Expanding and diversifying the car-sharing scheme
In addition to increasing the number of vehicles in Venice’s car-sharing fleet, the aim was to expand the group of target users through corporate car sharing and by introducing cars suitable for drivers with disabilities.
Implementing sustainable mobility
The two parts of Venice have very different mobility needs: mainland Venice has high road traffic density, while the historic city centre is characterised by waterborne transport for high volumes of tourists and commuters.
The advantages of car-sharing services in mainland Venice are clear, as parking facilities are scarce and expensive. A car-sharing project was launched in 1998 by Azienda Servizi Mobilita. The project was initially limited to eight vehicles, all electrically powered and used in Venice Lido. The vehicles could be collected and left at five strategically located and automated points around the island. The 40 or so users included residents and business people.
Although this first trial was terminated in 2001, it provided the necessary experience for developing the existing car-sharing scheme on the Venetian mainland into a more complex system. At the beginning of MOBILIS, the car-sharing fleet comprised 22 vehicles, five of ran on natural gas. At this time, neither public buses nor taxis were able to transport wheelchairs.
The objectives of this measure were to:
- expand the existing car-sharing fleet by 30 percent;
- diversify the supply through a sustainable purchasing policy to reach a share of 50 percent of the fleet running on alternative fuels;
- cater for more users by introducing vehicles suitable for transporting disabled people and permit people with disabilities to be customers of this service; and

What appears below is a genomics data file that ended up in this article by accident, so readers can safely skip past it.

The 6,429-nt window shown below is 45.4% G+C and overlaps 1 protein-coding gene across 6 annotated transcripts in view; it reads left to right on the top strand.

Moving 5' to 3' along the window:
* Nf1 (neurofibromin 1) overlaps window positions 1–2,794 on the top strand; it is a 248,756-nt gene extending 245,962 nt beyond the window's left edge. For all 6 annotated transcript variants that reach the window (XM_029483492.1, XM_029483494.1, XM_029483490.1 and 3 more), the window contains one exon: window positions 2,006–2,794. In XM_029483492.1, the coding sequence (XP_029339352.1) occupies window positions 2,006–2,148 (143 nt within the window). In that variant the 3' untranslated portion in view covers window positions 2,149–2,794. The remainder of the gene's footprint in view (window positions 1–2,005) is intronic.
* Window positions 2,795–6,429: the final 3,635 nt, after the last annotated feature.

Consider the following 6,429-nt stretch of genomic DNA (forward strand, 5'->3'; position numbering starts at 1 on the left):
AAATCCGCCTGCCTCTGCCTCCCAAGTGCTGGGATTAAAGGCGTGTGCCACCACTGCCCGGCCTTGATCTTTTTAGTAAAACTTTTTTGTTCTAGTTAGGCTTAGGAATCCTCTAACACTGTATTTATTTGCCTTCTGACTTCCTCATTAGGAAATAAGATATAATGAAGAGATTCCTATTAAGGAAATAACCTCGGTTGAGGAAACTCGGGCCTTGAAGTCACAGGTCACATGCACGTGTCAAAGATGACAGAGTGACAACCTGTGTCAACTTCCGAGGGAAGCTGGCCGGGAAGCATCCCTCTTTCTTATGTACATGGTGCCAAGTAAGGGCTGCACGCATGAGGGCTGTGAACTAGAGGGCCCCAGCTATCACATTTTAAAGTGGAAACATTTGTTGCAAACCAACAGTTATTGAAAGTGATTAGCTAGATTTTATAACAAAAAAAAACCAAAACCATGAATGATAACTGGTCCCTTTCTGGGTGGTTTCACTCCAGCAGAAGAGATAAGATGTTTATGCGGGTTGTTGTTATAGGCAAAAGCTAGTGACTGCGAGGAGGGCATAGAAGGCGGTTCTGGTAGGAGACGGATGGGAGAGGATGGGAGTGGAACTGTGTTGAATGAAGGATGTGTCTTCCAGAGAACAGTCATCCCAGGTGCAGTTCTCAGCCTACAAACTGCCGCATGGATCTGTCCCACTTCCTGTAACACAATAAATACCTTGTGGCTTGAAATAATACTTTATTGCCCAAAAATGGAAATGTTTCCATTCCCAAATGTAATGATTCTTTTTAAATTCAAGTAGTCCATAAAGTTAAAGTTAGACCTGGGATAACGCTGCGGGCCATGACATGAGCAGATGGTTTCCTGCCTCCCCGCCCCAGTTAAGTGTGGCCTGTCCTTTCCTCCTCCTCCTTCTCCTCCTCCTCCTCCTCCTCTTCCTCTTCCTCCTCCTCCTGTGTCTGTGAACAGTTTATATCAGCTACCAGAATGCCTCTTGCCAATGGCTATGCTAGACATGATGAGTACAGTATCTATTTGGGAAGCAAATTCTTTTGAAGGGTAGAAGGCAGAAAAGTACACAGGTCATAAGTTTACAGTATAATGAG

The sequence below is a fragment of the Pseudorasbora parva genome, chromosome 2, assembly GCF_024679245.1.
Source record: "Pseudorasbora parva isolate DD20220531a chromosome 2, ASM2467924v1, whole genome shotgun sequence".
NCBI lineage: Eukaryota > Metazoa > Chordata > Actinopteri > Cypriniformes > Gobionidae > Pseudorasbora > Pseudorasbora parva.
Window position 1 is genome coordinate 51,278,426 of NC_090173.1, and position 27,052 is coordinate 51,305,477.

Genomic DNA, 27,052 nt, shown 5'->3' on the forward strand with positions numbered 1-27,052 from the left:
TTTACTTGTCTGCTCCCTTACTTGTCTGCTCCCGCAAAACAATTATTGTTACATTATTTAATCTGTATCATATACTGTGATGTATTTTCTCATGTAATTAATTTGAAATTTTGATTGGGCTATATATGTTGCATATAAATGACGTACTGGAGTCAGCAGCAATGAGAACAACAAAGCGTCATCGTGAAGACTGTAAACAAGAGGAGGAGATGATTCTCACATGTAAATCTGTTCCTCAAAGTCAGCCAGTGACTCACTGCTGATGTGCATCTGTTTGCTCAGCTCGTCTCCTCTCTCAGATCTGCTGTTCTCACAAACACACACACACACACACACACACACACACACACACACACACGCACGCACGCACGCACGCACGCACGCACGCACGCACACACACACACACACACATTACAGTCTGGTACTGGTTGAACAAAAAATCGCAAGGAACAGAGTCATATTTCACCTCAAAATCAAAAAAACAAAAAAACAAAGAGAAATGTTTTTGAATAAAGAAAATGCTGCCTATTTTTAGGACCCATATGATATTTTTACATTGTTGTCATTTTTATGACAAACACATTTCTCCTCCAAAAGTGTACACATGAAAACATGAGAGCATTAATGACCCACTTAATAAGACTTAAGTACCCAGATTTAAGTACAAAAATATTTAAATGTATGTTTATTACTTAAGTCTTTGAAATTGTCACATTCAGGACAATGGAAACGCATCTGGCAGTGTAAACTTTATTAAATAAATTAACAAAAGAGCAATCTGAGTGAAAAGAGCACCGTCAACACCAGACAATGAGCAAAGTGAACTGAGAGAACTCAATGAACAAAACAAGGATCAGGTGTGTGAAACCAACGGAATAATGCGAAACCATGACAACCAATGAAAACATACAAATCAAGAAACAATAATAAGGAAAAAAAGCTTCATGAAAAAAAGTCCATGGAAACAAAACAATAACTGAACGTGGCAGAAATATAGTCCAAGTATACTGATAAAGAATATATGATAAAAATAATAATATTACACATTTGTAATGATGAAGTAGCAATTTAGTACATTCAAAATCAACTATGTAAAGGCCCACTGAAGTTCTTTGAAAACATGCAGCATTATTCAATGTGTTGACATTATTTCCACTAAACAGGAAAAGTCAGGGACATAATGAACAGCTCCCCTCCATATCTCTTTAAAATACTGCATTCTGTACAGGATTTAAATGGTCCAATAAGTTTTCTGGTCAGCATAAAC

- reduce the number of private cars in the city by designing and demonstrating a corporate car-sharing scheme and signing agreements with 10 companies for approximately 15 cars (minimum Euro 4 emissions standard) by the end of 2005, and with a further 10 companies for the same number of cars in 2006.
Activities were divided into to main areas: the expansion of the existing car-sharing fleet and the development of the corporate car-sharing scheme.
Purchasing policy was guided by consultation with existing customers for feedback on preferences and performance and by several studies to identify the vehicles most suitable for the installation of the on-board car-sharing computer system, for the use of alternative fuels, and for adaptation to the needs of disabled customers.
Two Fiat Doblos, modified for transported disabled people, were introduced into the fleet in January 2006. Twenty cars, including eight running on compressed natural gas (CNG) were purchased ready equipped with an on-board computer, and two on-board computers for two hybrid vehicles were also purchased. In four years, the car-sharing fleet increased by 135 percent, from 22 vehicles to 56 by the end of the MOBILIS project. Eight new car-sharing pick-up points were added during the project.
Between February 2005 and January 2006, the business concept for the corporate car-sharing scheme was refined on the basis of a demand analysis of local company needs. The existing software and computer technology were also developed to allow company and local authority reservation, customer recognition, movement monitoring and customised accounting. The corporate car-sharing software was tested in May 2006 and the tariff system was designed to make car sharing convenient for business purposes.
The original expectations were surpassed: the scheme had around 4,600 users by June 2008 and 494 firms had signed up for a regular car-sharing service. With the two new vehicles adapted for disabled passengers, the car-sharing scheme was a positive step towards improving transport accessibility.
According to estimated environmental impacts, the measure reduced emissions of carbon dioxide by about 79 tons per year; carbon monoxide by 218 kg per year; nitrogen oxides by 19 kg per year; and hydrocarbon by 18.8 kg per year. Further study would be necessary to explore the influence of the car-sharing scheme on users’ lifestyle and mobility habits and the environmental benefits in terms of lower traffic and parking congestion.
The results of a survey revealed that, among users of the car-sharing service, economic conditions (44.3 percent of respondents) and traffic conditions (41.8 percent) were more important than environmental considerations (27.2 percent). Reduced costs, compared to the expense of a traditional corporate fleet, was the main motivation for companies to participate.